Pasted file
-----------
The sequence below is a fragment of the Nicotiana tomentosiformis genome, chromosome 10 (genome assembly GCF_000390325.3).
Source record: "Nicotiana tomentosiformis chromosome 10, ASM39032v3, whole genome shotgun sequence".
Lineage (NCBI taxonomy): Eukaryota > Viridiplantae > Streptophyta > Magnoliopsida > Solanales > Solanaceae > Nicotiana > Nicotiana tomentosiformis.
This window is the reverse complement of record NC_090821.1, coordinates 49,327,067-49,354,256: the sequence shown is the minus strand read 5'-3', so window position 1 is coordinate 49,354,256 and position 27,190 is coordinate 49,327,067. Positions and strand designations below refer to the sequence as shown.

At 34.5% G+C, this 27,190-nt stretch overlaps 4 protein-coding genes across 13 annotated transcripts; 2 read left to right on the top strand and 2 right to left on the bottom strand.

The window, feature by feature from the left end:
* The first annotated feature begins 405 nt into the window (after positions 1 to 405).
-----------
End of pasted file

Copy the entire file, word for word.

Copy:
The sequence below is a fragment of the Nicotiana tomentosiformis genome, chromosome 10 (genome assembly GCF_000390325.3).
Source record: "Nicotiana tomentosiformis chromosome 10, ASM39032v3, whole genome shotgun sequence".
Lineage (NCBI taxonomy): Eukaryota > Viridiplantae > Streptophyta > Magnoliopsida > Solanales > Solanaceae > Nicotiana > Nicotiana tomentosiformis.
This window is the reverse complement of record NC_090821.1, coordinates 49,327,067-49,354,256: the sequence shown is the minus strand read 5'-3', so window position 1 is coordinate 49,354,256 and position 27,190 is coordinate 49,327,067. Positions and strand designations below refer to the sequence as shown.

At 34.5% G+C, this 27,190-nt stretch overlaps 4 protein-coding genes across 13 annotated transcripts; 2 read left to right on the top strand and 2 right to left on the bottom strand.

The window, feature by feature from the left end:
* The first annotated feature begins 405 nt into the window (after positions 1 to 405).